If you’re charged with getting sponsors for your organization, consider developing an ongoing process. Sponsorship needs to be a regular and ongoing part of your operation, so think in terms of marathon not a sprint.
Here are 12 tips to get corporate sponsors.
- Got value? Your corporate sponsorship program may be a source of revenue for your organization. For a corporation, it’s a marketing vehicle. The corporation pays a cash or inkind fee in exchange for your value. So, first, be sure you have something valuable to offer.
- Sponsorship strategy. To develop value, define your strategy. What events, programs, initiatives, services, campaigns, meetings, conferences, and activities—called properties—in your organization represent opportunities for significant value to a corporate partner. And why? Define the value and the strategy behind it before you talk to any sponsors.
- Business development strategy. Now comes the fun part. Which companies would benefit from access to the value your organization has to offer? Brainstorm a prospect list that includes a variety of industries whose brands, objectives, and missions best align with your organization’s.
- Work backwards. If a company intends to derive value and a return on investment from sponsoring your property, you and the sponsorship decision maker need to co-create that opportunity. Afterall, you know your property better than the sponsor, and they know their brand and goals better than you. You have to work together.
- Do your homework. Sponsors are busy. They don’t have time to take a deep dive into your event. You have a lot of competition out there. Meet the buyer prepared with solid ideas.
- Research, research, research. Before you even contact the corporation, figure out if this company is even a fit. Why should they sponsor your organization? What’s in it for them? How does your opportunity support business or marketing objectives? Where in the sales cycle? Finally, are they a good fit for your organization? Would this company bring value to your organization and your audiences?If your first thought is that it’s about your mission, check your thinking. Are you talking about their social mission and yours? Or are you honing in on their philanthropic objectives? If the latter, you’re moving into the world of philanthropy and not marketing. These are different approaches.
- Relationship building. Getting to know the businesses and the industries you’ve selected in your sales strategy should be an ongoing activity. If you’ve truly got something valuable to offer, discuss your ideas with the right buyers. Find out more about individual priorities. Ask insightful questions that not only build the relationships but also enable you to ascertain whether your ideas align.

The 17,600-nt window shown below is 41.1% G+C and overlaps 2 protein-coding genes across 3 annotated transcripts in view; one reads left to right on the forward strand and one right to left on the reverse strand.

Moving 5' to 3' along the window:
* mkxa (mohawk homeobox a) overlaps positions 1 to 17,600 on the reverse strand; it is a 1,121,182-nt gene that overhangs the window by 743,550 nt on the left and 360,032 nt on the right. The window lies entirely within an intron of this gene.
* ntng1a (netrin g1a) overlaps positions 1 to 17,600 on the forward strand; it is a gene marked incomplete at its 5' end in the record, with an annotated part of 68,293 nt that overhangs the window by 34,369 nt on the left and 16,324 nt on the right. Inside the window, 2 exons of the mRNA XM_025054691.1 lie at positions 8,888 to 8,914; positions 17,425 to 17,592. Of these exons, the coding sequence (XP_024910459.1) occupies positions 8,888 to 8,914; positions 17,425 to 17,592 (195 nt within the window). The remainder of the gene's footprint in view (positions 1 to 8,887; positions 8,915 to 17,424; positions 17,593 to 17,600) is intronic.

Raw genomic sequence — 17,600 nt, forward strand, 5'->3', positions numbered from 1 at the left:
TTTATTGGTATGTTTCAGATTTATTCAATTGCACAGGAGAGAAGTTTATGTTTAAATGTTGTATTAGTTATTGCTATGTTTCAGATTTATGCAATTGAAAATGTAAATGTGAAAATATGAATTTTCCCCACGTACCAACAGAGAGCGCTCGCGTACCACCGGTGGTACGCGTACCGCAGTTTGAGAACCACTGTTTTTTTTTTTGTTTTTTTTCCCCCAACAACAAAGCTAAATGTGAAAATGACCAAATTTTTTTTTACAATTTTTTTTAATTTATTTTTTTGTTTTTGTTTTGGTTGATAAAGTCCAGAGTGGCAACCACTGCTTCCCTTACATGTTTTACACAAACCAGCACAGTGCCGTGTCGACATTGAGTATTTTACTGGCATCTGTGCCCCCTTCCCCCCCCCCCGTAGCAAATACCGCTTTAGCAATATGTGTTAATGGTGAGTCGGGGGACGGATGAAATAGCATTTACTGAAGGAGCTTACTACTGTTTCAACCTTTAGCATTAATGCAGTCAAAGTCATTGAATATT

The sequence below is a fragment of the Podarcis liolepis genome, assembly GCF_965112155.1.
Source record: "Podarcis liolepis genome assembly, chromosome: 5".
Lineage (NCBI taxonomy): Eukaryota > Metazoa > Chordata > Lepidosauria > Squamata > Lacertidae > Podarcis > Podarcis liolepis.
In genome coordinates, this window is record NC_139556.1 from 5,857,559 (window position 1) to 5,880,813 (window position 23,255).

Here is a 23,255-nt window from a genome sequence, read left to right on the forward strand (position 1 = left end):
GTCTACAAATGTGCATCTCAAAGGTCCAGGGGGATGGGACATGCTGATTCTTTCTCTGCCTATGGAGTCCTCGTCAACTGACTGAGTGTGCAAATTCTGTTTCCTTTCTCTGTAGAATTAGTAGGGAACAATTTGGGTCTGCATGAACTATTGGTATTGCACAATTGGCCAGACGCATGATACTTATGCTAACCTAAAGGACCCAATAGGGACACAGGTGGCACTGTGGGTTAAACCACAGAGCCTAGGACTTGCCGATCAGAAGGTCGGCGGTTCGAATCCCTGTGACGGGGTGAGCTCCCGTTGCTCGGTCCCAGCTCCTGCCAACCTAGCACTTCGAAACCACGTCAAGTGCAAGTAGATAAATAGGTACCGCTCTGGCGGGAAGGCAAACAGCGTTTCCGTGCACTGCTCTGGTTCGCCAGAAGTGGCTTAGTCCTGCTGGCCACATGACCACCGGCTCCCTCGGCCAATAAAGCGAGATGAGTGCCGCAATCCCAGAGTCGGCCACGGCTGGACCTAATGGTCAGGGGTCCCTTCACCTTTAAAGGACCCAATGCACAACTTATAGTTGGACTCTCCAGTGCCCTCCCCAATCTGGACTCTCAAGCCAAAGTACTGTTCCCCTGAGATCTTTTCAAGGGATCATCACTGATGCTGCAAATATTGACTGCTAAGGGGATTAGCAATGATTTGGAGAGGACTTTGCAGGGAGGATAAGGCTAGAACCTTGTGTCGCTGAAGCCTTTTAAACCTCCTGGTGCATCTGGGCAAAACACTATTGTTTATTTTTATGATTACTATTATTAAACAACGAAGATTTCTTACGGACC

- Sift and sort opportunities. Certain ideas will pass through your filters as you’re learning from your partner; others will not. Share the winners with your prospective sponsor in high-level detail.
- Ideas. As you learn more, be prepared to brainstorm on the spot. Expand, narrow, and refine your ideas. Don’t hold on tightly; let the sponsor’s ideas influence yours. But don’t compromise on your deal breakers.
- Now it’s time for your proposal. Here you go into detail about your ideas and the investments required. Too often organizations make the mistake of leading with the price tag. A seller I know just made this mistake. She pulled a number—a ridiculously low number at that—out of the air and her approach centered around money, not value. I guarantee she’ll leave money on the table.
- Negotiate. Working through the details and adjusting the proposal and opportunity is perfectly natural. It’s rare that you could nail it on the first try. Make sure you have a negotiating strategy before you enter this discussion. This is another place where piles of money can get left on the table.
- Win then grow. If you’re successful, you’ll make a partner for life. Congratulations. Now stay alert to how you’ll expand the partnership over time.
On the other hand, if you didn’t win this one, assess the reasons why. Ask the sponsor for feedback. Objectively evaluate your own performance. Ask your supervisor or coach to review what went well and where you can improve. Then, keep your process going, and make getting sponsors an ongoing activity for your organization.
Nonprofits hire Gail Bower as their revenue strategist. She uncovers reliable sources of revenue so that organizations become self-sufficient. They’re always able to generate money when they need it. Clients have doubled, tripled, and quadrupled their earned revenue in under a year. And that’s just the first year. For more information, visit GailBower.com.